Arms that made the world feel safe
Arms that taught and gave good guidance
Arms that meticulously filed every accomplishment 
Arms that never wavered in their grip
Arms that could stoke softer than a feather
Arms that were strong enough to give a bride away

Arms that rocked an infant to sleep
Arms that told stories not in books
Arms that calmed when parents raged
Arms that could hammer harder than Thor
Arms that signed and taught secret codes
Arms that clapped louder than any crowd
Arms that were never too busy to play
Arms that sagged with each passing day
Arms that moved far too slow
Arms that petrified after a stroke
Arms crossed over a body laid to rest

Your grandson and I miss you daddy. You will always be the world’s best pillow and our secret superhero. 

Triggered by the Stream of Consciousness Saturday prompt – Arm.

A promise

It wasn’t a great camera, but to him it could just as well have been the world’s best.

To him, it was more than a camera. It was a promise. A promise of good times to come, of a world waiting to be explored, of adventures to be had and mysteries to be unraveled.

Plans had been made.
He had a comfortable retirement fund. Upon his pin-up board was a world map with places selected and colour coded based on priority, along with a smaller state map. It would be mighty unpatriotic to go globe trotting without first appreciating the magnificence of his own land. Pages were marked out in his scrapbook for his special places. A time would come when he would be too frail to travel. After all, old age was inevitable. Then he could go through it and reminiscence.

But life had its own plans.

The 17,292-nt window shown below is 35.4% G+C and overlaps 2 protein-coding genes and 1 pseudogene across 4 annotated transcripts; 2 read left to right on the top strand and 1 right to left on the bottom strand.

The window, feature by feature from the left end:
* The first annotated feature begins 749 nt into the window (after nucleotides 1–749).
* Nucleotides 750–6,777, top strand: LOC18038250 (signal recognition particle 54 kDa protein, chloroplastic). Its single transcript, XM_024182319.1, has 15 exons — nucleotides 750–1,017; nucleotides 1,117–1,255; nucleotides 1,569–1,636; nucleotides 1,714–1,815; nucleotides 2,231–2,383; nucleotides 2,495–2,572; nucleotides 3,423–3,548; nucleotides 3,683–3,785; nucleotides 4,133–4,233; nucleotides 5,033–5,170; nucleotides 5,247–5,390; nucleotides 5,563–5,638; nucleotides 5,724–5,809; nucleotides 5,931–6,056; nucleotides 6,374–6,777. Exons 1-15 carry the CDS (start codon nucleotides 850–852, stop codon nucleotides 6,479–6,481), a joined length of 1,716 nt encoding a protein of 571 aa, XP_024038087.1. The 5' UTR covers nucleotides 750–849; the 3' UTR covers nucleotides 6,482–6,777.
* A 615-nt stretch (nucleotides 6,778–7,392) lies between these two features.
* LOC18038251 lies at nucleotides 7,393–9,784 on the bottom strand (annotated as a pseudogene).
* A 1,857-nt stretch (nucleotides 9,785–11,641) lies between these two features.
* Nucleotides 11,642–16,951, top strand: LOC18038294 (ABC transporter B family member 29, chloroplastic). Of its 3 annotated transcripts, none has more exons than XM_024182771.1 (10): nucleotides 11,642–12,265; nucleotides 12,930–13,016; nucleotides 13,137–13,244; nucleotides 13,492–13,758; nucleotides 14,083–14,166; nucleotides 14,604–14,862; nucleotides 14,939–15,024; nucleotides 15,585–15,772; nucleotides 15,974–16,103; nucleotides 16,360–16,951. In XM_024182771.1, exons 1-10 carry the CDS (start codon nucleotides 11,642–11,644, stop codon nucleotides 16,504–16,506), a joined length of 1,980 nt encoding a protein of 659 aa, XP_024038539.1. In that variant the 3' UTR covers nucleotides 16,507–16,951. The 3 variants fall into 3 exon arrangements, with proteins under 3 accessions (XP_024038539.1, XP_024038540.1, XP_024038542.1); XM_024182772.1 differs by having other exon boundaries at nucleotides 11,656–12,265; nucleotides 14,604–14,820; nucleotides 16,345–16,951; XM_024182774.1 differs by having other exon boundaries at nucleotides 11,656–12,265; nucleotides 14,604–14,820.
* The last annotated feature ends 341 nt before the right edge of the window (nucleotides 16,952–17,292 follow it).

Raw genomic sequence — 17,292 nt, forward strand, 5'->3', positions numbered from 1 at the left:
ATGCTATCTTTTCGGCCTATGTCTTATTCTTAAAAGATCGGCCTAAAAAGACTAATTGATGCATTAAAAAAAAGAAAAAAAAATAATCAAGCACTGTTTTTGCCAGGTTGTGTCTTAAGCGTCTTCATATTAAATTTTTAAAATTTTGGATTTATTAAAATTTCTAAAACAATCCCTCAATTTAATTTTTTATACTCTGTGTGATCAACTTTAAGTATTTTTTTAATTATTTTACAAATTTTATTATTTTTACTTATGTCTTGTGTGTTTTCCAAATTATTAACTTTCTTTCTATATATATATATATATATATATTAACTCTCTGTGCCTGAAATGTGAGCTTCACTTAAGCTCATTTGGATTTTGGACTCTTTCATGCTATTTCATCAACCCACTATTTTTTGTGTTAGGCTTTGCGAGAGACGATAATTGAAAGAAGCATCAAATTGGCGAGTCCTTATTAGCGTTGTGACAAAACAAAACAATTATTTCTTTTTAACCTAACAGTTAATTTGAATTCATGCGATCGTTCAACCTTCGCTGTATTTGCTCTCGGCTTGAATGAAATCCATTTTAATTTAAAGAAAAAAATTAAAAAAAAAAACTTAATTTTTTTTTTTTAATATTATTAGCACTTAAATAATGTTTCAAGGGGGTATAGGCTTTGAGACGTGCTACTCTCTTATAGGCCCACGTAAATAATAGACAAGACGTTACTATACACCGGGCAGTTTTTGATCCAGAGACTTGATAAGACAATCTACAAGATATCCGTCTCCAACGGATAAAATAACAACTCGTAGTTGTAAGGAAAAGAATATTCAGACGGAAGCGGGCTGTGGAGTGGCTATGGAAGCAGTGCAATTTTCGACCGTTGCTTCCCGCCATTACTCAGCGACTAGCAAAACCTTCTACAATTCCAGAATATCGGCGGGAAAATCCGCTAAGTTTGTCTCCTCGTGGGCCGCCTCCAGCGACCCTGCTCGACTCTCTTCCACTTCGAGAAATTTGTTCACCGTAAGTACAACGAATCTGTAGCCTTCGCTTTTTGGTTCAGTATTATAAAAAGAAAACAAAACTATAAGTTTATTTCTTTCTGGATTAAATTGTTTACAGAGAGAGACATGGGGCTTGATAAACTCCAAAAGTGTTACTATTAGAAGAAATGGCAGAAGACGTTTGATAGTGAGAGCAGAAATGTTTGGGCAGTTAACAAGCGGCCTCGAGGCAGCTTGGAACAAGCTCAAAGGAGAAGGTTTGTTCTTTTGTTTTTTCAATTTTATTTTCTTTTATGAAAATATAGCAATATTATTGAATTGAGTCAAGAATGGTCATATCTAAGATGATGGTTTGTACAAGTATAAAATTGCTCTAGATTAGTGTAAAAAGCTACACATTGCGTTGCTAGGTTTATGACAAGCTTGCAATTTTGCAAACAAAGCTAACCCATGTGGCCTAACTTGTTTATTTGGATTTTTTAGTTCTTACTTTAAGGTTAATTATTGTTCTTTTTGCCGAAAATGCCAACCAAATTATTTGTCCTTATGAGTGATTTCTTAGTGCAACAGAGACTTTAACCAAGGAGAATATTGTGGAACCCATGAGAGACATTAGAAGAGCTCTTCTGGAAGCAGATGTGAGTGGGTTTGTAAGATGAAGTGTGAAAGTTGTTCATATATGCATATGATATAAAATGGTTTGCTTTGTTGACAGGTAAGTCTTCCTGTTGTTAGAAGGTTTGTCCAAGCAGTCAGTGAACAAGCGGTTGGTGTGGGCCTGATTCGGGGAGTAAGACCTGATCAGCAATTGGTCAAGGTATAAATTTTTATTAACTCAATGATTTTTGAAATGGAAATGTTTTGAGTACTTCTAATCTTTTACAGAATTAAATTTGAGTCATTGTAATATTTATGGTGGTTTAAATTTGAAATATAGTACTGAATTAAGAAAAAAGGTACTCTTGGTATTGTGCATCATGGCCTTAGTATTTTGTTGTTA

The cells in his body decided to have adventures of their own. The retirement fund went trying to get them under control, but the little bastards just wouldn’t stop. Frailty came before old age could.

He now lay in bed, along with an empty scrap book on the table, and an unused camera in the cupboard.

In response to the Sunday Photo Fiction challenge of November 5th 2017, based on a photo by A Mixed bag 2013

The tree of love

“This is where you met daddy? That’s so romantic,” she gushed, and then softly added, “I miss him.”

“I do too, munchkin, but he’s always in our hearts, remember.”
Bending, I whispered, “That’s the tree under which he proposed to me. It’s my favourite tree.”

“But your tree has a big scary hollow, mama.”

“No baby, that’s it’s soft mushy heart where people in love leave letters for one another.”

“Really?” she squealed, “Did daddy leave letters for you?”

“Ofcourse. And someday some very handsome young man will be leaving letters for our princess too.”

In response to the Friday Fictioneers challenge of 20 October based on a photo by Sandra Crook